Details des Biertyps

Münch­ner Dunkel
Style Gui­de
BJCP 2015
8 A
4.5 - 5.6 %vol
12 - 14 °P
2.5 - 4 %gew
18 - 28 IBU
36 - 73.5 EBC
Tie­fes Kup­fer nis dun­kel­braun, oft mit einem roten oder gra­nat­far­be­nen Ton. Cre­mi­ger, hel­ler bis mit­tel­brau­ner Schaum. Nor­ma­ler­wei­se klar, aber es exis­tie­ren auch trü­be unge­fil­ter­te Versionen.
Domi­na­ted by the soft, rich, and com­plex fla­vor of dar­ker Munich malts, usual­ly with over­to­nes remi­nis­cent of toas­ted bread crusts, but wit­hout a burnt-harsh-grai­ny toas­ti­ness. The pala­te can be modera­te­ly mal­ty, alt­hough it should not be over­whel­ming or cloy­in­gly sweet. Mild cara­mel, toast or nut­ti­ness may be pre­sent. Very fresh examp­les often have a plea­sant mal­ty-cho­co­la­te cha­rac­ter that isn’t roasty or sweet. Burnt or bit­ter fla­vors from roas­ted malts are inap­pro­pria­te, as are pro­no­un­ced cara­mel fla­vors from crys­tal malt. Hop bit­ter­ness is modera­te­ly low but per­cep­ti­ble, with the balan­ce tip­ped firm­ly towards mal­ti­ness. Hop fla­vor is low to none; if noted, should reflect flo­ral, spi­cy, or her­bal Ger­man-type varie­ties. After­tas­te remains mal­ty, alt­hough the hop bit­ter­ness may beco­me more appa­rent in the medi­um-dry finish. Clean fer­men­ta­ti­on pro­fi­le and lager character.
Rich, ele­gant, deep malt sweet­ness, typi­cal­ly like bread crusts (often toas­ted bread crusts). Hints of cho­co­la­te, nuts, cara­mel, and/or tof­fee are also accep­ta­ble, with fresh tra­di­tio­nal ver­si­ons often show­ing hig­her levels of cho­co­la­te. Clean fer­men­ta­ti­on pro­fi­le. A slight spi­cy, flo­ral, or her­bal hop aro­ma is acceptable.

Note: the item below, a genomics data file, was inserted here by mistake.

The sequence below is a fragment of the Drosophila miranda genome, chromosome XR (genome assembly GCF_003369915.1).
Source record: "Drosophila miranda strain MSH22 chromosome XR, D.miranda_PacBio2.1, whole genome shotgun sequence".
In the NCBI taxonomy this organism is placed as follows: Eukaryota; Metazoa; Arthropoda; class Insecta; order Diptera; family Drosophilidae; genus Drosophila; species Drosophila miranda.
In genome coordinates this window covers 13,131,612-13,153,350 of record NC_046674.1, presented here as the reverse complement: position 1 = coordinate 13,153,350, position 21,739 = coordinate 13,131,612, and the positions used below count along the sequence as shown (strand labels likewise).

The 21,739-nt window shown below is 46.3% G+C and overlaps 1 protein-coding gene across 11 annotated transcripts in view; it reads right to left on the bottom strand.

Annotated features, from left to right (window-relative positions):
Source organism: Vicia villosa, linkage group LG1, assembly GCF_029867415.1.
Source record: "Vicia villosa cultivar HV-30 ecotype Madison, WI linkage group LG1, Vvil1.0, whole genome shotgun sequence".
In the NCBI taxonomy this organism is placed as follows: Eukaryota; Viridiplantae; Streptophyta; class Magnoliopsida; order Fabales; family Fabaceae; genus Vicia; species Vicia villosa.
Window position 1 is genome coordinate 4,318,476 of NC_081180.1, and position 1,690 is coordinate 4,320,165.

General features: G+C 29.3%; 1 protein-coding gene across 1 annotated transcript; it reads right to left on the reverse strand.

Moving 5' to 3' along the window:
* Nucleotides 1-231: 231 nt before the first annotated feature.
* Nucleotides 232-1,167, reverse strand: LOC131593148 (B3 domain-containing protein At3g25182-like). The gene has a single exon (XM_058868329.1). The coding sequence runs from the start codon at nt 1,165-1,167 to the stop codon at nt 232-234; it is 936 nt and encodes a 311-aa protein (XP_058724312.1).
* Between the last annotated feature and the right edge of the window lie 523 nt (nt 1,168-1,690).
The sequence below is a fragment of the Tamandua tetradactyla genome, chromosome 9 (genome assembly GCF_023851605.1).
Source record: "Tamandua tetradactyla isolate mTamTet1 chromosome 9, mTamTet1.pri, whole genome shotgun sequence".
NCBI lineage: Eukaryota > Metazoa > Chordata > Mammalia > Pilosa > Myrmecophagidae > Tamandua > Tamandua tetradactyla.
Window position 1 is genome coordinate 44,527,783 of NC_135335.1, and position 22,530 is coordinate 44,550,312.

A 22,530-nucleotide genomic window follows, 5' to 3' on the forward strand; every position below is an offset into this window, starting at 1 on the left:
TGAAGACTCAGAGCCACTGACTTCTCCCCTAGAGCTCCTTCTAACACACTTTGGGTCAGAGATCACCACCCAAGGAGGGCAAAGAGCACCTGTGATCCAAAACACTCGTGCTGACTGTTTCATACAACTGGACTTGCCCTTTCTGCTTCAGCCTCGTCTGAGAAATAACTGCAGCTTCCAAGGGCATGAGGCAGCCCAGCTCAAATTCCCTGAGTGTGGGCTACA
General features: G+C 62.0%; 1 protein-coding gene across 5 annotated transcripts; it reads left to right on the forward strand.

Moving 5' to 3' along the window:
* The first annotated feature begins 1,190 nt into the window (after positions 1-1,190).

Medi­um to medi­um-full body, pro­vi­ding a soft and dex­tri­no­us mouth­feel wit­hout being hea­vy or cloy­ing. Mode­ra­te car­bo­na­ti­on. The use of con­ti­nen­tal Munich-type malts should pro­vi­de a rich­ness, not a harsh or biting astringency.
Cha­rac­te­ri­zed by depth, rich­ness and com­ple­xi­ty typi­cal of dar­ker Munich malts with the accom­pany­ing Mail­lard pro­ducts. Deep­ly brea­dy-toasty, often with cho­co­la­te-like fla­vors in the fres­hest examp­les, but never harsh, roasty, or astrin­gent; a deci­dedly malt-balan­ced beer, yet still easi­ly drinkable.
Grist is tra­di­tio­nal­ly made up of Ger­man Munich malt (up to 100% in some cases) with the rema­in­der Ger­man Pils­ner malt. Small amounts of crys­tal malt can add dex­trins and color but should not intro­du­ce exces­si­ve resi­du­al sweet­ness. Slight addi­ti­ons of roas­ted malts (such as Cara­fa or cho­co­la­te) may be used to impro­ve color but should not add strong fla­vors. Tra­di­tio­nal Ger­man hop varie­ties and Ger­man lager yeast strains should be used. Often decoc­tion mas­hed (up to a tri­ple decoc­tion) to enhan­ce the malt fla­vors and crea­te the depth of color.
The clas­sic brown lager style of Munich which deve­lo­ped as a dar­ker, more malt-accen­ted beer than other regio­nal lagers. While ori­gi­na­ting in Munich, the style beca­me popu­lar throug­hout Bava­ria (espe­ci­al­ly Fran­co­nia). Fran­co­ni­an ver­si­ons are often dar­ker and more bitter.
Unfil­te­red ver­si­ons from Ger­ma­ny can tas­te like liquid bread, with a yeasty, ear­thy rich­ness not found in expor­ted fil­te­red examples.
Ayin­ger Alt­bai­risch Dun­kel, Chuck­anut Dun­kel Lager, Etta­ler Klos­ter Dun­kel, Hacker-Pschorr Alt Munich Dark, Wel­ten­bur­ger Klos­ter Barock-Dunkel
Not as inten­se in mal­ti­ness as a bock (and thus more drinkable in quan­ti­ty). Lack­ing the more roas­ted fla­vors (and often hop bit­ter­ness) of a schwarz­bier. Richer, more malt-cen­tric, and less hop­py than a Czech Dark Lager.